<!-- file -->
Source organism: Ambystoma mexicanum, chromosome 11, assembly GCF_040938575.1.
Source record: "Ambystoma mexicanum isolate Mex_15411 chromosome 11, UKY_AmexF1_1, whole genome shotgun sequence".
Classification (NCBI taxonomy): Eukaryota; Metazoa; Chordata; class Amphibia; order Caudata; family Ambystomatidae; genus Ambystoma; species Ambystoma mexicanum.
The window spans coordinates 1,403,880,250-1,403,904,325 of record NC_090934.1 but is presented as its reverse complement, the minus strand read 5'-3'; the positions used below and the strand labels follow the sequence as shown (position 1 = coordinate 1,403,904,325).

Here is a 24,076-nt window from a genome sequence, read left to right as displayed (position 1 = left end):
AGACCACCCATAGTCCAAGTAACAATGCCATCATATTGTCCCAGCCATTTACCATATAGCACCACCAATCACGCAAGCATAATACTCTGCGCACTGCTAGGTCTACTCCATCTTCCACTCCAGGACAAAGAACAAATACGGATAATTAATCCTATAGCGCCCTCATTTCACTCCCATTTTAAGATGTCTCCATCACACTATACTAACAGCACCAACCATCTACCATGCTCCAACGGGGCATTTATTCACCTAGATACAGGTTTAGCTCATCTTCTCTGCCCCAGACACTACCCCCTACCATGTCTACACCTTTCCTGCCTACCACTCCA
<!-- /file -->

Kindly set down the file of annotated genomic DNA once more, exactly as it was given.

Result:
Source organism: Ambystoma mexicanum, chromosome 11, assembly GCF_040938575.1.
Source record: "Ambystoma mexicanum isolate Mex_15411 chromosome 11, UKY_AmexF1_1, whole genome shotgun sequence".
Classification (NCBI taxonomy): Eukaryota; Metazoa; Chordata; class Amphibia; order Caudata; family Ambystomatidae; genus Ambystoma; species Ambystoma mexicanum.
The window spans coordinates 1,403,880,250-1,403,904,325 of record NC_090934.1 but is presented as its reverse complement, the minus strand read 5'-3'; the positions used below and the strand labels follow the sequence as shown (position 1 = coordinate 1,403,904,325).

Here is a 24,076-nt window from a genome sequence, read left to right as displayed (position 1 = left end):
AGACCACCCATAGTCCAAGTAACAATGCCATCATATTGTCCCAGCCATTTACCATATAGCACCACCAATCACGCAAGCATAATACTCTGCGCACTGCTAGGTCTACTCCATCTTCCACTCCAGGACAAAGAACAAATACGGATAATTAATCCTATAGCGCCCTCATTTCACTCCCATTTTAAGATGTCTCCATCACACTATACTAACAGCACCAACCATCTACCATGCTCCAACGGGGCATTTATTCACCTAGATACAGGTTTAGCTCATCTTCTCTGCCCCAGACACTACCCCCTACCATGTCTACACCTTTCCTGCCTACCACTCCA